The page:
(Photo: Brad Penner — USA Today Sports)
If Michael Conforto wants to prove to Mets owner Steve Cohen that he is a $200 million player as his agent Scott Boras suggests, he is doing a terrible job of that.
Conforto struck out three times and stranded two men on base in the Mets’ 3-0 loss to the Miami Marlins Saturday afternoon at Citi Field. The fans let him hear it by booing him after he failed to get Brandon Nimmo home from third that would have given the Mets a 1-0 lead in the first inning and failing to get Jacob deGrom home from third to tie the game in the sixth inning.
Conforto only has three hits with one extra-base hit (a double) to show for it in this young season. He has as many hits as deGrom. He struck out eight times in 21 at-bats. His only fame (you can also say infamy) this season came when he leaned into a pitch that was clearly in the strike zone that would have been strike three. Instead, home plate umpire Ron Kulpa called it a hit by pitch, and that scored the game-winning run that would help the Mets get an underserved 3-2 victory over the Marlins in the Mets home opener Thursday afternoon.
The soon-to-be free agent plays a role in the Mets being 2-for-30 in runners in scoring position with 35 men stranded on base in their last 36 innings. If he is not striking out, he is grounding into a double play to end the threat.
Yes, it’s early to analyze what’s going on, but a poor start gets magnified. It’s clear now Conforto is scuffling and doing too much. Being a free agent to be is not helping matters. In New York, that’s a quick way to get out of town than stay with the Mets.
From what we learned about Cohen so far, he won’t be throwing money just for the sake of doing so. Just ask George Springer. When Springer received a six-year, $150 million deal from the Toronto Blue Jays, the Mets owner never bother to improved the offer, so Springer became a Blue Jay. At least, he won’t have buyer’s remorse since Springer injured his right quad while rehabbing from his oblique injury. Just ask J.T. Realmuto, who never got an offer from the Mets.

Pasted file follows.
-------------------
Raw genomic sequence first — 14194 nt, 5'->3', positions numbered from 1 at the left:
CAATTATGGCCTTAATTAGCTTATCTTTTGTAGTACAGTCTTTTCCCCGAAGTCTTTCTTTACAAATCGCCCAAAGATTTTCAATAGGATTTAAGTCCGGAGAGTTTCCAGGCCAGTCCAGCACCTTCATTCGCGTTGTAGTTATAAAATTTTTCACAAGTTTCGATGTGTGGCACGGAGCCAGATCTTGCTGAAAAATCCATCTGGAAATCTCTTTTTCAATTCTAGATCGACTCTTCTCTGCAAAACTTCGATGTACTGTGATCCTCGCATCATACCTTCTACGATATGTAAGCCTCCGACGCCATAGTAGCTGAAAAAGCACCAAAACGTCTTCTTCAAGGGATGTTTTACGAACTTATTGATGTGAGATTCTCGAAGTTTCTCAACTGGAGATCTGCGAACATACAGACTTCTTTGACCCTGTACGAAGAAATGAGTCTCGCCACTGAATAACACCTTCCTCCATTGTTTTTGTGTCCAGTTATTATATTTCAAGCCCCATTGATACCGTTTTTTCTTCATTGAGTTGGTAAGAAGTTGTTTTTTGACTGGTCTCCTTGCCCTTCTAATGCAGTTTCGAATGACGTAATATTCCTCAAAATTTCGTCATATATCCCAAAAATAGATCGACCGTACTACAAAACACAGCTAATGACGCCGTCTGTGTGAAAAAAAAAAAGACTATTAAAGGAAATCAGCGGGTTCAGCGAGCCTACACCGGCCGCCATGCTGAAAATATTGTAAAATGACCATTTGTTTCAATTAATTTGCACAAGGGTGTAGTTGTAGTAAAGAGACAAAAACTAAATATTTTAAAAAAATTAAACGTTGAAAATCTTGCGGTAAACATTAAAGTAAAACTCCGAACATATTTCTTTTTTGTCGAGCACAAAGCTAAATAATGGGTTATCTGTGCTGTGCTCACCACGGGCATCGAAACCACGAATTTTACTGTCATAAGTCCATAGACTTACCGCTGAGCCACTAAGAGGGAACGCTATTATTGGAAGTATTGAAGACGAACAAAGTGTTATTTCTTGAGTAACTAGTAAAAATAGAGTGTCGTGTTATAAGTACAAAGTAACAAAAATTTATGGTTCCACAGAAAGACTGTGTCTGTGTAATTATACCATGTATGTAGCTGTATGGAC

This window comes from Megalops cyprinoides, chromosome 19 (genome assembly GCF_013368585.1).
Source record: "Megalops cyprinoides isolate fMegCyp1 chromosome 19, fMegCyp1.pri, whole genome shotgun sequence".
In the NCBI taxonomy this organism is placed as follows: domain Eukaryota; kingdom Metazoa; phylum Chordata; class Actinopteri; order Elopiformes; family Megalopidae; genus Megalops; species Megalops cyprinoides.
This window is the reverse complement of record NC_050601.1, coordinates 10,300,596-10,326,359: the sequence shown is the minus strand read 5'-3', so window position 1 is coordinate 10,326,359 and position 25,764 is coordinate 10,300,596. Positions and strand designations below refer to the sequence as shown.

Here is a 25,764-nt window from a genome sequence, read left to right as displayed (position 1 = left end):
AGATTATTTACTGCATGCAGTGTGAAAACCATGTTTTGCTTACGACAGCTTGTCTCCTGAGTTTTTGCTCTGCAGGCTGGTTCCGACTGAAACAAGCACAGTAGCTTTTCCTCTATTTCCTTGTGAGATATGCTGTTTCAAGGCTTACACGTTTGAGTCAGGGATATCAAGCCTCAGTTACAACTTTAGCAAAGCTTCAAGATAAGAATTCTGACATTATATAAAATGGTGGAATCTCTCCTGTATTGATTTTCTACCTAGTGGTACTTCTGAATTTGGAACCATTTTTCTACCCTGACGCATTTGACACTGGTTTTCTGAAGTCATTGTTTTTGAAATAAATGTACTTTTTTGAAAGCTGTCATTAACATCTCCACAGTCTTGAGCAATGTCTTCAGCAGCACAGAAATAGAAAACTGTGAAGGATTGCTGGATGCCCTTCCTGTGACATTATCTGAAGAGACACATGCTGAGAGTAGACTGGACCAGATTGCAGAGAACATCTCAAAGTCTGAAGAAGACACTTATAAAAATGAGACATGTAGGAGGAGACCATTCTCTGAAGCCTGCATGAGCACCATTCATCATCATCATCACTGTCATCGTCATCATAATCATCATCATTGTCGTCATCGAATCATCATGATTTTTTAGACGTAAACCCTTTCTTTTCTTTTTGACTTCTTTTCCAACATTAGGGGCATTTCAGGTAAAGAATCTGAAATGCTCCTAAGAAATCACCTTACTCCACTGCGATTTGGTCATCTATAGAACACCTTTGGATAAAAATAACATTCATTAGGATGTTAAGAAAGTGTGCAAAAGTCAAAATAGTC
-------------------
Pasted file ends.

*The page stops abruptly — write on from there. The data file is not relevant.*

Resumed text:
Cohen plans on being smart with his money. He will pay his player if it’s deserved. Conforto would get $100 million or less, but not at $200 million. If anything, he may not get $100 million with the trajectory he is in right now.
Conforto is obviously in a prove-it season. Cohen was not in a rush to pay his outfielder as he did with his new shortstop Francisco Lindor, who signed a 10-year, $341 million extension the night before what should have been the Mets season opener until the coronavirus plagued the Nationals, the Mets season opener opponent.
Conforto is certainly pressing just to prove a point.
But if he keeps struggling like this, the Mets may have no choice but to trade him. Some team will be stupid enough to overpay him. Maybe the Seattle Mariners or a big-market team that is ready to win next season. If Cohen does not feel like his outfielder’s play justifies what he would get in the free-agent market, then he likely will let him walk or be traded if the Mets play like a middling team for the first four months.
Conforto’s struggles could hasten Cohen’s decision sooner rather than later. Public pressure could force Cohen to make the decision of trading his outfielder than extending him considering the boos he has received in the Mets’ first two home games.
The Mets are playing like they are a middling team at best. They can’t hit with runners in scoring position as they hit .176 prior to Saturday’s game. As a team, they struck out 46 times. Their relievers stink outside of Miguel Castro.
It could just be Cohen may want to start a rebuild from the ground up rather than keep this same cast going. The Mets haven’t been a playoff team since Conor Gillaspie hit the game-winning home run off Jeurys Familia in the 2016 National League Wild-Card game. So it won’t be just Conforto being gone. Anyone can be had outside of Jacob deGrom, Dominic Smith, Jeff McNeil, Pete Alonso and Lindor.
It may not be a bad idea since the Mets’ championship window of opportunity seems shut from what we saw the last few seasons.
Conforto either figures it out soon or he will be an ex-Met by the summer while he searches for his $200 million deal somewhere else.